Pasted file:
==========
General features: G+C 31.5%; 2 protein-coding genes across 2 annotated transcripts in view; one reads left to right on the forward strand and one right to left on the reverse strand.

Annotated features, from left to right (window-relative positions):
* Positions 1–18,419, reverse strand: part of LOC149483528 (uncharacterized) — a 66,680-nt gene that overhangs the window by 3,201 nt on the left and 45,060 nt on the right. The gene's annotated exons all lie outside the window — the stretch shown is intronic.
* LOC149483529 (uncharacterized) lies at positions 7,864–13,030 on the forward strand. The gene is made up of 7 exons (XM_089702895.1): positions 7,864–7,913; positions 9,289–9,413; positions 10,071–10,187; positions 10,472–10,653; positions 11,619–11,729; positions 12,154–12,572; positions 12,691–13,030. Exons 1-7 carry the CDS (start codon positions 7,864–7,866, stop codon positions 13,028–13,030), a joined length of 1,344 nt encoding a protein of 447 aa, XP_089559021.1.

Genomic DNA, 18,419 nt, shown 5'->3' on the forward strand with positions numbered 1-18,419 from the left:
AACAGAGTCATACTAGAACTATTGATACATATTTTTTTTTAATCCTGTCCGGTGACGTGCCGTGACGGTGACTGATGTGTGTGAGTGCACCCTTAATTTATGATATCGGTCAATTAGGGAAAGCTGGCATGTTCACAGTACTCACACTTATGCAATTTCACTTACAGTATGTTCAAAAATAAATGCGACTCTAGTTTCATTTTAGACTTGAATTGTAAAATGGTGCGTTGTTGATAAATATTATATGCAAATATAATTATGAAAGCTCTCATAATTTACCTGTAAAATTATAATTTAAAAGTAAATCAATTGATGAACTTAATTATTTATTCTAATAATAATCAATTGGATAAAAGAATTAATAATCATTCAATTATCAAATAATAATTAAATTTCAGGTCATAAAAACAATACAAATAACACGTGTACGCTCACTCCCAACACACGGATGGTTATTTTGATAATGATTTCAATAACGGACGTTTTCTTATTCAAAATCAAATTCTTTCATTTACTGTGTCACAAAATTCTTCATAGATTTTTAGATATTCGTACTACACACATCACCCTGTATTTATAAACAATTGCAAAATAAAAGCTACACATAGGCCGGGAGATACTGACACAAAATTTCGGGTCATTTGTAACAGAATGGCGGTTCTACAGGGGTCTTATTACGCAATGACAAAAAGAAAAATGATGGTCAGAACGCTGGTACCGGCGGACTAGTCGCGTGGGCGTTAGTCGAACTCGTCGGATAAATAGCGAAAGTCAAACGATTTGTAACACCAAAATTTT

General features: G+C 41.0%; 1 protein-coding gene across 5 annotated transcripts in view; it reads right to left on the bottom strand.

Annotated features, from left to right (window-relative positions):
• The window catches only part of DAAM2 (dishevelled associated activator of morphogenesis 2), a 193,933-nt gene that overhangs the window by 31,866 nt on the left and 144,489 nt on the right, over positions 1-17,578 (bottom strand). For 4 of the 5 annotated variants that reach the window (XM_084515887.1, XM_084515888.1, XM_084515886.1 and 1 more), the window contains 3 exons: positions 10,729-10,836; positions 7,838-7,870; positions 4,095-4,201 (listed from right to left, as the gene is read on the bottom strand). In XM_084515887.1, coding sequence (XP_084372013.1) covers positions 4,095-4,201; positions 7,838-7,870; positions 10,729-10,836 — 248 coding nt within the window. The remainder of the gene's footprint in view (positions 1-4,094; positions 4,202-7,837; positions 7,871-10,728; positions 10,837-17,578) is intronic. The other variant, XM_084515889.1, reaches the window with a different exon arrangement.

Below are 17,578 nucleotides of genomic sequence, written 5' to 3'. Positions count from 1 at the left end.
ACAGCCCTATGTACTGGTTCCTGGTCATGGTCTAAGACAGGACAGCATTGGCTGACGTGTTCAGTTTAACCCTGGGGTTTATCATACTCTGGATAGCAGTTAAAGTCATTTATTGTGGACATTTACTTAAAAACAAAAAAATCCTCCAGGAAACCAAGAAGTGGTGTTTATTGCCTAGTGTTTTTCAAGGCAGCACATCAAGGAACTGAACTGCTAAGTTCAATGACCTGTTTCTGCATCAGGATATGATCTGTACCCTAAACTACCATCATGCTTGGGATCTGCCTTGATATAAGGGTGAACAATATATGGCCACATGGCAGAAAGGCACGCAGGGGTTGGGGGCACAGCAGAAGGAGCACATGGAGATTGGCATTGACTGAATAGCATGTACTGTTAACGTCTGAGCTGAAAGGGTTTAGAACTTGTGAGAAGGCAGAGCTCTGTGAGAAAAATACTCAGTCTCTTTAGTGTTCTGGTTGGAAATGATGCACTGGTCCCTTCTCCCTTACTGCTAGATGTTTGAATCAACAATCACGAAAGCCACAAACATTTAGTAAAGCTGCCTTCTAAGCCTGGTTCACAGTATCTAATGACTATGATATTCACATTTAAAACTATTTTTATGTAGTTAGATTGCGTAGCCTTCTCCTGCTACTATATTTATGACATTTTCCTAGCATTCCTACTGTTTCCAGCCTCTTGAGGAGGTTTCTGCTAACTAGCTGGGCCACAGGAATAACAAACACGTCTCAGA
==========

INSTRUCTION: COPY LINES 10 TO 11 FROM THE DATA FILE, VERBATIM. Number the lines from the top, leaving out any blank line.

Below are 17,578 nucleotides of genomic sequence, written 5' to 3'. Positions count from 1 at the left end.
ACAGCCCTATGTACTGGTTCCTGGTCATGGTCTAAGACAGGACAGCATTGGCTGACGTGTTCAGTTTAACCCTGGGGTTTATCATACTCTGGATAGCAGTTAAAGTCATTTATTGTGGACATTTACTTAAAAACAAAAAAATCCTCCAGGAAACCAAGAAGTGGTGTTTATTGCCTAGTGTTTTTCAAGGCAGCACATCAAGGAACTGAACTGCTAAGTTCAATGACCTGTTTCTGCATCAGGATATGATCTGTACCCTAAACTACCATCATGCTTGGGATCTGCCTTGATATAAGGGTGAACAATATATGGCCACATGGCAGAAAGGCACGCAGGGGTTGGGGGCACAGCAGAAGGAGCACATGGAGATTGGCATTGACTGAATAGCATGTACTGTTAACGTCTGAGCTGAAAGGGTTTAGAACTTGTGAGAAGGCAGAGCTCTGTGAGAAAAATACTCAGTCTCTTTAGTGTTCTGGTTGGAAATGATGCACTGGTCCCTTCTCCCTTACTGCTAGATGTTTGAATCAACAATCACGAAAGCCACAAACATTTAGTAAAGCTGCCTTCTAAGCCTGGTTCACAGTATCTAATGACTATGATATTCACATTTAAAACTATTTTTATGTAGTTAGATTGCGTAGCCTTCTCCTGCTACTATATTTATGACATTTTCCTAGCATTCCTACTGTTTCCAGCCTCTTGAGGAGGTTTCTGCTAACTAGCTGGGCCACAGGAATAACAAACACGTCTCAGA